Another type of dynamic microphone is called a ribbon microphone. Unlike traditional dynamic mics, these use a thin metal ribbon suspended in a magnetic field instead of a voice coil. This gives ribbon mics a smoother, more detailed sound, but adds significantly to the cost and fragility.
2) Condenser Microphone – You know that studio vocal that gives you chicken skin when you hear it, and you can almost feel the vocalist’s breath across your ear? Yeah, that was probably done with a condenser mic, whose main element consists of two small conducting plates. One is fixed, and the other is a moving diaphragm—commonly a lightweight, gold-coated plastic film. As sound hits the diaphragm causing it to vibrate, the space between the two plates changes, which varies the capacitance. When a fixed electrical charge is sent to the capacitor, these vibrations in the diaphragm can be accurately reproduced as an electrical signal. This system is much more efficient than that of dynamic microphones, resulting in a broader frequency response (near or beyond that of the human ear). Condenser mics also boast a faster transient response (reaction to sudden changes in level) than dynamic mics. One drawback of this type of microphone is they rely on a phantom power supply for operation. If your preamp, mixer, or interface doesn’t provide it (all Universal Audio preamps and channel strips do provide it), you will need an external phantom power source. The physical size of the diaphragm in a condenser mic will also dictate its tonal qualities.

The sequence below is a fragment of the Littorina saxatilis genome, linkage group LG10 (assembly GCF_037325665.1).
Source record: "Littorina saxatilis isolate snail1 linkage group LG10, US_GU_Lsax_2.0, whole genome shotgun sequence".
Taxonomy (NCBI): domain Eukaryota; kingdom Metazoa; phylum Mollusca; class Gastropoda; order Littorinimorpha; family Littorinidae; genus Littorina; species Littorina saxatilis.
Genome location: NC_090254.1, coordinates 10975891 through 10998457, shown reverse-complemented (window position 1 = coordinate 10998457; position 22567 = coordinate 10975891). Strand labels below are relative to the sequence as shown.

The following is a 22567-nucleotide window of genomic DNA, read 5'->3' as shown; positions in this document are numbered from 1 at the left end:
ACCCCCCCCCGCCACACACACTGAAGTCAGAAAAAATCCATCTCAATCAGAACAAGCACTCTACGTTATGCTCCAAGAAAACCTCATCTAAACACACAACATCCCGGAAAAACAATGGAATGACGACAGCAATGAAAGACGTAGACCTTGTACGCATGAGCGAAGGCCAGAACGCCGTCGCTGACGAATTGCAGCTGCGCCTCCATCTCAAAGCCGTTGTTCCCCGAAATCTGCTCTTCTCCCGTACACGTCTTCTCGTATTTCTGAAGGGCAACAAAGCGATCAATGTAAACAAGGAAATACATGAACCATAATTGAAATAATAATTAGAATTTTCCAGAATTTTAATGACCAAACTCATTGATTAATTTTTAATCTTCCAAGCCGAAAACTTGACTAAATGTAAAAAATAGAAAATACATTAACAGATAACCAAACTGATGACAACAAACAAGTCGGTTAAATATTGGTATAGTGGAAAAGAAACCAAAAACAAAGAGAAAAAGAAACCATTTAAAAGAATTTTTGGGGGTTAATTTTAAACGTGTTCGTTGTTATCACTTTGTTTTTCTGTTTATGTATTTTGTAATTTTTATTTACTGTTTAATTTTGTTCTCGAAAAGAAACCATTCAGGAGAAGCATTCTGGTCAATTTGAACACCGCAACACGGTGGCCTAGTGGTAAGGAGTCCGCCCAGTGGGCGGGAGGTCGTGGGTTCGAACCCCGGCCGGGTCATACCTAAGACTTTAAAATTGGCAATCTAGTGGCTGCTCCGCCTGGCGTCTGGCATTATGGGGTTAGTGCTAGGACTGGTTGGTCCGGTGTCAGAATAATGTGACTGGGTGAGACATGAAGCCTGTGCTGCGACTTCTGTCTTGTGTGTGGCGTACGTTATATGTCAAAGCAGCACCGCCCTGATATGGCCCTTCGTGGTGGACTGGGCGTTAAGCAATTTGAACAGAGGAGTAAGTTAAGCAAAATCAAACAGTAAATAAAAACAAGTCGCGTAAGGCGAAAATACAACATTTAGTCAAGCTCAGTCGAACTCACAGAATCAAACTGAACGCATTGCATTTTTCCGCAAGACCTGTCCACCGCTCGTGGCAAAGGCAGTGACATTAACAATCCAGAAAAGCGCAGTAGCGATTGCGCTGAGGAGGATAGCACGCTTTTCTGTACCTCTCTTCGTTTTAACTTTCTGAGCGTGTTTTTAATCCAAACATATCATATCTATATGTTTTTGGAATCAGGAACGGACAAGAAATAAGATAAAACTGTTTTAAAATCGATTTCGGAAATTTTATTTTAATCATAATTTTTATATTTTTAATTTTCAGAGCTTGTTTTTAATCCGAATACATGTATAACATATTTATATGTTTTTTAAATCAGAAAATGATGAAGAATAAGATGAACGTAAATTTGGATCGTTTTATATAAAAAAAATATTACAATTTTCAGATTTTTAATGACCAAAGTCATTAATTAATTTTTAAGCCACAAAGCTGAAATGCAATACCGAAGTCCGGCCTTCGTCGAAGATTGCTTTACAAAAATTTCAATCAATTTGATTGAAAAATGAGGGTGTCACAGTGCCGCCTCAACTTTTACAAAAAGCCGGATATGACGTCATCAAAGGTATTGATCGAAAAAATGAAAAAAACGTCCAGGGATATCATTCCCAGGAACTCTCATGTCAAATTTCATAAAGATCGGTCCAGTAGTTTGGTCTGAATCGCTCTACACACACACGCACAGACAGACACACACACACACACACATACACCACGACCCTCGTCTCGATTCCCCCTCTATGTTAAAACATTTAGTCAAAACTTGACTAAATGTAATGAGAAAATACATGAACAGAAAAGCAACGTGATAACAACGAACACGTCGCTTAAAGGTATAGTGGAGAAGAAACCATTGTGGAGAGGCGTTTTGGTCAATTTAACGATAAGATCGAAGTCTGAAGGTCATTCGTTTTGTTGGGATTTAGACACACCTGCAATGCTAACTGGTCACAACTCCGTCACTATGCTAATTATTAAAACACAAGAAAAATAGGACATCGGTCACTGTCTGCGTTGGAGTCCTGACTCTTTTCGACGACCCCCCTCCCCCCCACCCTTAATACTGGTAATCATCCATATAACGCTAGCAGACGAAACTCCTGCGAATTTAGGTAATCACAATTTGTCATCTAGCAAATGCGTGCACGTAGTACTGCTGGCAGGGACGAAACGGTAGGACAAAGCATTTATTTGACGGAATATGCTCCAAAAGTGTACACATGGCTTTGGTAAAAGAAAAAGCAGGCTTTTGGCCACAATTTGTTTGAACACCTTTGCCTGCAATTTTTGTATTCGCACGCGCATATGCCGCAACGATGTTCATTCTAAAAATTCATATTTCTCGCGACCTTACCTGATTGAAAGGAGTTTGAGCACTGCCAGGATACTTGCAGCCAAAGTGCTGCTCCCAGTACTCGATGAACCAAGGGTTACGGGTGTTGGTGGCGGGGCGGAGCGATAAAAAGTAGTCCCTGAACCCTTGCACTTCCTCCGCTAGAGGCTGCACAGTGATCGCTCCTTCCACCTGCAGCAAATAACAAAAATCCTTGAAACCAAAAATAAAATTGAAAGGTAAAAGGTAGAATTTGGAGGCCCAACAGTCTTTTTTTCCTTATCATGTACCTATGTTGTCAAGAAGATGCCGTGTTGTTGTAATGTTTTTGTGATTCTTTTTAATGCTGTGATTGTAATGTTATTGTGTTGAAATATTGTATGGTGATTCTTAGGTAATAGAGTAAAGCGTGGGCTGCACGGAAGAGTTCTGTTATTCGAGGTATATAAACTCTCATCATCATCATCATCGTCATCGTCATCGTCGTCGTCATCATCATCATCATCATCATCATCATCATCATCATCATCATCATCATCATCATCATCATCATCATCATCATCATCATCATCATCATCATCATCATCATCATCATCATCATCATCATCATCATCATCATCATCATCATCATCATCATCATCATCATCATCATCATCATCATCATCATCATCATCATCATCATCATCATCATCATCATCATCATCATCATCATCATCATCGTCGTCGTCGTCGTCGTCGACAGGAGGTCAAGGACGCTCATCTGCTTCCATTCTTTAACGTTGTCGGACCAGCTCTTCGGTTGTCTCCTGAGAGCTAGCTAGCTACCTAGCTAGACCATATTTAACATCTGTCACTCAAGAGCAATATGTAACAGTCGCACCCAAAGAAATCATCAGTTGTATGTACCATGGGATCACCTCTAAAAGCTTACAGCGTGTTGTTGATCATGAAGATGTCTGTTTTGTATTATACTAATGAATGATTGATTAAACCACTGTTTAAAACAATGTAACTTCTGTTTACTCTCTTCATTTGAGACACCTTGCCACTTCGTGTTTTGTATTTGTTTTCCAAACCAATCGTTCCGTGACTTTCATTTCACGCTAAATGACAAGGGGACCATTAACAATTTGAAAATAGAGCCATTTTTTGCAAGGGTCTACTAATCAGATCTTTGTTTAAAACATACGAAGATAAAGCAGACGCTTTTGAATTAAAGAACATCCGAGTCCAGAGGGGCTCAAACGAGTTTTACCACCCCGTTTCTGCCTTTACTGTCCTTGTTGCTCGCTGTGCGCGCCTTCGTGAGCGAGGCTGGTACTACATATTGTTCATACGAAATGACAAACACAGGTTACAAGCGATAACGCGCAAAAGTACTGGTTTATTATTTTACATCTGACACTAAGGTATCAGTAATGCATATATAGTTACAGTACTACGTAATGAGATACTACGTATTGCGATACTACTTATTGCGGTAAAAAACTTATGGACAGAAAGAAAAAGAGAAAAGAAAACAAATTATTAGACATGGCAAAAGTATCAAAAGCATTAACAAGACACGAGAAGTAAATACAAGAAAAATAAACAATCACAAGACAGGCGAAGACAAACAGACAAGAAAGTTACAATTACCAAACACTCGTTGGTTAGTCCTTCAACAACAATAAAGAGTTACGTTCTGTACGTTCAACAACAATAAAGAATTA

NOTE: Small-diaphragm condenser mics provide a tighter, more focused pick up, which works well for high accuracy applications such as the 12th fret neck position of an acoustic guitar, or as a pair for stereo microphone setups and drum overheads. Large-diaphragm condenser mics are most often used for vocal work, capturing the body character of an acoustic guitar, or for single miking a variety of instruments. They are known for their warm, “flattering” sound.